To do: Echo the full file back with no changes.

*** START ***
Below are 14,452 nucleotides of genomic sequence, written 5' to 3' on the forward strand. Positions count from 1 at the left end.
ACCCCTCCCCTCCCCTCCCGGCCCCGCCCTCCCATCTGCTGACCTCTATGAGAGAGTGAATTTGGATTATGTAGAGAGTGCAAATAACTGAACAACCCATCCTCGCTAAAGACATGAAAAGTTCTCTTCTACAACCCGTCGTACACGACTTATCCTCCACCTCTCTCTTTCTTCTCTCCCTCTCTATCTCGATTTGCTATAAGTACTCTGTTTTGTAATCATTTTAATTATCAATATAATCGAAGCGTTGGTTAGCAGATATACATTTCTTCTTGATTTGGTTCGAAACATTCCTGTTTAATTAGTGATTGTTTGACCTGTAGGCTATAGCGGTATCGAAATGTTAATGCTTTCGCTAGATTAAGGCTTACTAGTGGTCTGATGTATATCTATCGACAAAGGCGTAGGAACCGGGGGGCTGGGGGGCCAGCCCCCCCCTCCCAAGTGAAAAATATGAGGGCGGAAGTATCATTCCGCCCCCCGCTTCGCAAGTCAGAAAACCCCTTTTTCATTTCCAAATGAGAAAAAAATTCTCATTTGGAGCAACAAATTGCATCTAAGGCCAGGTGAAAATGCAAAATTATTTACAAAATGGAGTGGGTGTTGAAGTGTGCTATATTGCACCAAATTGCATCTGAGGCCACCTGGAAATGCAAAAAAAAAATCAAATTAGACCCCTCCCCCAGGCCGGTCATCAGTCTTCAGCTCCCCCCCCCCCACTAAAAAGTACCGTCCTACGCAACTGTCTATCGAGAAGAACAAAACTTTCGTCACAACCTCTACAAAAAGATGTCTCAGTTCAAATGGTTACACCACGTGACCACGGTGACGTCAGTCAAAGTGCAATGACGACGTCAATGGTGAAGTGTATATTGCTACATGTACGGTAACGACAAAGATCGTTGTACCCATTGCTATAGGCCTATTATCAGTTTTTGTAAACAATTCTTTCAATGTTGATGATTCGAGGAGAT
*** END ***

Below are 14,452 nucleotides of genomic sequence, written 5' to 3' on the forward strand. Positions count from 1 at the left end.
ACCCCTCCCCTCCCCTCCCGGCCCCGCCCTCCCATCTGCTGACCTCTATGAGAGAGTGAATTTGGATTATGTAGAGAGTGCAAATAACTGAACAACCCATCCTCGCTAAAGACATGAAAAGTTCTCTTCTACAACCCGTCGTACACGACTTATCCTCCACCTCTCTCTTTCTTCTCTCCCTCTCTATCTCGATTTGCTATAAGTACTCTGTTTTGTAATCATTTTAATTATCAATATAATCGAAGCGTTGGTTAGCAGATATACATTTCTTCTTGATTTGGTTCGAAACATTCCTGTTTAATTAGTGATTGTTTGACCTGTAGGCTATAGCGGTATCGAAATGTTAATGCTTTCGCTAGATTAAGGCTTACTAGTGGTCTGATGTATATCTATCGACAAAGGCGTAGGAACCGGGGGGCTGGGGGGCCAGCCCCCCCCTCCCAAGTGAAAAATATGAGGGCGGAAGTATCATTCCGCCCCCCGCTTCGCAAGTCAGAAAACCCCTTTTTCATTTCCAAATGAGAAAAAAATTCTCATTTGGAGCAACAAATTGCATCTAAGGCCAGGTGAAAATGCAAAATTATTTACAAAATGGAGTGGGTGTTGAAGTGTGCTATATTGCACCAAATTGCATCTGAGGCCACCTGGAAATGCAAAAAAAAAATCAAATTAGACCCCTCCCCCAGGCCGGTCATCAGTCTTCAGCTCCCCCCCCCCCACTAAAAAGTACCGTCCTACGCAACTGTCTATCGAGAAGAACAAAACTTTCGTCACAACCTCTACAAAAAGATGTCTCAGTTCAAATGGTTACACCACGTGACCACGGTGACGTCAGTCAAAGTGCAATGACGACGTCAATGGTGAAGTGTATATTGCTACATGTACGGTAACGACAAAGATCGTTGTACCCATTGCTATAGGCCTATTATCAGTTTTTGTAAACAATTCTTTCAATGTTGATGATTCGAGGAGAT